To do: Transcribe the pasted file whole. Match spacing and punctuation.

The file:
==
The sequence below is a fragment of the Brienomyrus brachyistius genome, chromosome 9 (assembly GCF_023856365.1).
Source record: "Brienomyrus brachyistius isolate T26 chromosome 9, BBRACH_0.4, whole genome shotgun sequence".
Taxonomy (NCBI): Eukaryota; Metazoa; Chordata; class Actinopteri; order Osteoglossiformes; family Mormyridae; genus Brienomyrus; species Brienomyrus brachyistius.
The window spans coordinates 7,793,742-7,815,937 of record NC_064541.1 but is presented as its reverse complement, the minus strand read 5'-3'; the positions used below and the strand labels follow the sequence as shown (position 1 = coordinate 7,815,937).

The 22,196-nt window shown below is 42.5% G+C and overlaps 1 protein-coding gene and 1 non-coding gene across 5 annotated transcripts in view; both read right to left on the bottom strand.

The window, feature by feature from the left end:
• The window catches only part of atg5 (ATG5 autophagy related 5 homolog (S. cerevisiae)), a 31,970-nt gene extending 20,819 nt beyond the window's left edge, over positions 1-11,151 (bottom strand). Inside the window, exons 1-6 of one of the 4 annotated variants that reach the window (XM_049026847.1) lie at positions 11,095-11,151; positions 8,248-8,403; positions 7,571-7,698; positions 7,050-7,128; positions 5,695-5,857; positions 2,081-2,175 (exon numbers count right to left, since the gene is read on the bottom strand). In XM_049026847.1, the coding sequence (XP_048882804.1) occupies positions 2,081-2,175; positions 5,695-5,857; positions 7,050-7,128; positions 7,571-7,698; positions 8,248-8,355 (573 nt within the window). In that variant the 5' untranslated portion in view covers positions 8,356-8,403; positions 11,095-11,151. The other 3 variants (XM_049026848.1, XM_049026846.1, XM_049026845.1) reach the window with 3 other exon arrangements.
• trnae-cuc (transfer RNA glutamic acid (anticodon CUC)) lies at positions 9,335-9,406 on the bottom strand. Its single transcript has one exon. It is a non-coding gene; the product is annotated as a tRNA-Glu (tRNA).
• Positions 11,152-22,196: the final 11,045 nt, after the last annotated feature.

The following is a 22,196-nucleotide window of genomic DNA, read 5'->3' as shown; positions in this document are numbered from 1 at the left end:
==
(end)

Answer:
The sequence below is a fragment of the Brienomyrus brachyistius genome, chromosome 9 (assembly GCF_023856365.1).
Source record: "Brienomyrus brachyistius isolate T26 chromosome 9, BBRACH_0.4, whole genome shotgun sequence".
Taxonomy (NCBI): Eukaryota; Metazoa; Chordata; class Actinopteri; order Osteoglossiformes; family Mormyridae; genus Brienomyrus; species Brienomyrus brachyistius.
The window spans coordinates 7,793,742-7,815,937 of record NC_064541.1 but is presented as its reverse complement, the minus strand read 5'-3'; the positions used below and the strand labels follow the sequence as shown (position 1 = coordinate 7,815,937).

The 22,196-nt window shown below is 42.5% G+C and overlaps 1 protein-coding gene and 1 non-coding gene across 5 annotated transcripts in view; both read right to left on the bottom strand.

The window, feature by feature from the left end:
• The window catches only part of atg5 (ATG5 autophagy related 5 homolog (S. cerevisiae)), a 31,970-nt gene extending 20,819 nt beyond the window's left edge, over positions 1-11,151 (bottom strand). Inside the window, exons 1-6 of one of the 4 annotated variants that reach the window (XM_049026847.1) lie at positions 11,095-11,151; positions 8,248-8,403; positions 7,571-7,698; positions 7,050-7,128; positions 5,695-5,857; positions 2,081-2,175 (exon numbers count right to left, since the gene is read on the bottom strand). In XM_049026847.1, the coding sequence (XP_048882804.1) occupies positions 2,081-2,175; positions 5,695-5,857; positions 7,050-7,128; positions 7,571-7,698; positions 8,248-8,355 (573 nt within the window). In that variant the 5' untranslated portion in view covers positions 8,356-8,403; positions 11,095-11,151. The other 3 variants (XM_049026848.1, XM_049026846.1, XM_049026845.1) reach the window with 3 other exon arrangements.
• trnae-cuc (transfer RNA glutamic acid (anticodon CUC)) lies at positions 9,335-9,406 on the bottom strand. Its single transcript has one exon. It is a non-coding gene; the product is annotated as a tRNA-Glu (tRNA).
• Positions 11,152-22,196: the final 11,045 nt, after the last annotated feature.

The following is a 22,196-nucleotide window of genomic DNA, read 5'->3' as shown; positions in this document are numbered from 1 at the left end: